Reengineering Developmental Math

Accelerating Student Success Through High-Return Personalized Pathways

Topics: Community College, Academic Affairs, Academic Planning, Curriculum Development, Program Approval, Program Prioritization, Student Retention and Success, Developmental and Remedial Education

Integrate Developmental Support with Career Training

Math for Poets Not a Panacea

Students with Highest Math Need At Risk of Abandonment

Statistics pathways and major module matching are most effective for students who place into the two highest levels of developmental math. However, students testing into the lowest levels of developmental math, while aided by these innovations, continue to face bleak graduation odds. These outcomes for student with more significant development need have prompted both policy makers and college leaders to ask whether these students are a lost cause. Should resources be reallocated to students with greater attainment odds?

Despite growing calls to drastically reduce developmental support, most college leaders believe closing doors to students with the greatest developmental need is antithetical to their mission. Rather than turn away scores of adult, international, first-generation, and minority students, our members are eager for strategies to boost success rates for these populations.

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Integrating Developmental Support with Career Training

Success of Washington I-BEST for ABE Propels Model Across State Borders

Our research found that students who place into the lowest level of developmental math benefit greatly from a program called I-BEST, which integrates contextualized developmental and basic skills support with vocational training. The I-BEST model has produced impressive student success gains since its 2006 launch in Washington State, causing institutions across the country to consider the integrated approach for their campuses.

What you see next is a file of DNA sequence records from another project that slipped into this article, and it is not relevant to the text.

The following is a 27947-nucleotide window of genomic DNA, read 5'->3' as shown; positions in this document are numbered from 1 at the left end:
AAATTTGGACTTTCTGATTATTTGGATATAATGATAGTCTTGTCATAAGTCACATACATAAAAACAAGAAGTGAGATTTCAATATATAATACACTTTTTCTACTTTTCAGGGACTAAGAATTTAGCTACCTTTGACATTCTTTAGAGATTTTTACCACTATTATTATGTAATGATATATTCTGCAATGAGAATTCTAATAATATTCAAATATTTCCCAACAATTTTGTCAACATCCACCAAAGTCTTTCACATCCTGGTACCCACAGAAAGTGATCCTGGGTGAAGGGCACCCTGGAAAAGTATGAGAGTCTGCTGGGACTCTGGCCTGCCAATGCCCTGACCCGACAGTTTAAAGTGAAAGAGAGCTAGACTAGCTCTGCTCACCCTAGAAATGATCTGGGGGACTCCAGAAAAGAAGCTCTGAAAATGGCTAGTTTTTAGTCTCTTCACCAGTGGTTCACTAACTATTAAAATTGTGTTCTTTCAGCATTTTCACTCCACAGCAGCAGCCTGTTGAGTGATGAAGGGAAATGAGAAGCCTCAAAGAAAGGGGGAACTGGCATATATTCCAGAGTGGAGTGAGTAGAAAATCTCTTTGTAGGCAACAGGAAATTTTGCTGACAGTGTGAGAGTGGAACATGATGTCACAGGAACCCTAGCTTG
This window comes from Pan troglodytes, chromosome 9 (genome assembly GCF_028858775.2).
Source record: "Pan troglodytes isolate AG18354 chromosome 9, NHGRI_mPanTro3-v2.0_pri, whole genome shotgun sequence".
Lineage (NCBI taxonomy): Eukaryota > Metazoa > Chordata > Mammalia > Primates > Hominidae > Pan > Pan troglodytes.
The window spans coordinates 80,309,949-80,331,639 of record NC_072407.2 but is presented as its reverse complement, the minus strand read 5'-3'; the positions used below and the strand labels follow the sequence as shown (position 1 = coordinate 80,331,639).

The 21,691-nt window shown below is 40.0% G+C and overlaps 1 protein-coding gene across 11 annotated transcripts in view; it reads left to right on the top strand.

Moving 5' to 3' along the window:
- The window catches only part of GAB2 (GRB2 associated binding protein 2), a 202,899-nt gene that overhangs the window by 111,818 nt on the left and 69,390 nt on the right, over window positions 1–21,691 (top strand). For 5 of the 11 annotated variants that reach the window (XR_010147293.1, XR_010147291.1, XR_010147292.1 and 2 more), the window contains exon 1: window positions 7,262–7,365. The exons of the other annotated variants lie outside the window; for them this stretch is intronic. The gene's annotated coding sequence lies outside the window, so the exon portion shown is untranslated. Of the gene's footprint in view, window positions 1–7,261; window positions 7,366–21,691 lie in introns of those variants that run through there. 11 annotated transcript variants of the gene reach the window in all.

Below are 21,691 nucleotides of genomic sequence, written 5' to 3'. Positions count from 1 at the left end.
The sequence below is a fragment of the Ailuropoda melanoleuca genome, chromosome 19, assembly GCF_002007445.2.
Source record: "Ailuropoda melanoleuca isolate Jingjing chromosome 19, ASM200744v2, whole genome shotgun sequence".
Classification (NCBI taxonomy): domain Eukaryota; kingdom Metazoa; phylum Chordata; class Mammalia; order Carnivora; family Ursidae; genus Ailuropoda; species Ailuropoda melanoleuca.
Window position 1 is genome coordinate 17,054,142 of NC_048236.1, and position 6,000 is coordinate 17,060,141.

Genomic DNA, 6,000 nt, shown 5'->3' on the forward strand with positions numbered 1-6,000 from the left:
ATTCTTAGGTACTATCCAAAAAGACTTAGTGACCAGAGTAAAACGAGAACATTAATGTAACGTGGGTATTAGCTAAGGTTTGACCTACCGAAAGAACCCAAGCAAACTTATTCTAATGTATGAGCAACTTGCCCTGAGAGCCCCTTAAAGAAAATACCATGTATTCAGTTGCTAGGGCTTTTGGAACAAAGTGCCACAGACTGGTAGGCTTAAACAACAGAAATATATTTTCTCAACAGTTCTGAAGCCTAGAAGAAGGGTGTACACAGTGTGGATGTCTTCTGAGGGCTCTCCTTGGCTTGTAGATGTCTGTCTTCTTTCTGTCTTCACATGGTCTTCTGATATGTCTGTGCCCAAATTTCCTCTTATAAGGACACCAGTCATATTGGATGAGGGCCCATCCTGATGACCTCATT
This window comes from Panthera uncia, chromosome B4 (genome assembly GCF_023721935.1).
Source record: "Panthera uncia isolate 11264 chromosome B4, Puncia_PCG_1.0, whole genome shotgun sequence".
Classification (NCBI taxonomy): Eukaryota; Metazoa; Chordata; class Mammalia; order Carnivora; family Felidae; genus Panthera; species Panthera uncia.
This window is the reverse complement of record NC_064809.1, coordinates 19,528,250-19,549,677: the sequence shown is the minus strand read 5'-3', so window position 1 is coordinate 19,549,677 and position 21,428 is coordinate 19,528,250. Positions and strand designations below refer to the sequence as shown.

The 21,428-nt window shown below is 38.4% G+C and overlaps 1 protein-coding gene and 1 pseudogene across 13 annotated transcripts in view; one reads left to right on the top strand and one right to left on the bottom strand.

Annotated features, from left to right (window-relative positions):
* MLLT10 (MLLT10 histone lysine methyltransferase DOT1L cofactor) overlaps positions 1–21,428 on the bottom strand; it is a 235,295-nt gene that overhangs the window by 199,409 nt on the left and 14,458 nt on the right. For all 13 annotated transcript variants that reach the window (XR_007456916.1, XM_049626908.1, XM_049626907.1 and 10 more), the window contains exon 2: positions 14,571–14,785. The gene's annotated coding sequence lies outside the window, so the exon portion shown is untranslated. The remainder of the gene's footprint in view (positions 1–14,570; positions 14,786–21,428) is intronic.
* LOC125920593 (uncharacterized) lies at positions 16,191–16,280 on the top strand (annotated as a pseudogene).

I-BEST was developed in Washington State to provide basic skills students with contextualized academic training and technical instruction. Since its inception, the model has been adapted for various student competency levels, including developmental education. Results data from I-BEST programs illustrate that students with severe developmental needs have strong chances of degree attainment with the right support. In Washington State, 55% of I-BEST students earn degrees or credentials, a major improvement on the average achievement levels for basic skills students. Post-graduate outcomes are similarly impressive, with I-BEST students earning over $2,000 more in annual earnings than their peers in traditional developmental programs.

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I-BEST in Brief

Core Features of Washington-Born Integrated Model

Although the I-BEST program has been adapted to account for local regulations, student needs, and budgets, the core features of the original model remain mostly intact across the country. Most programs require developmental skills and technical instructors to co-teach for-credit credential courses with a minimum of 50% instructor overlap. I-BEST credential sequences feed students into high-demand, high-pay industries in their local regions, such as manufacturing and health care.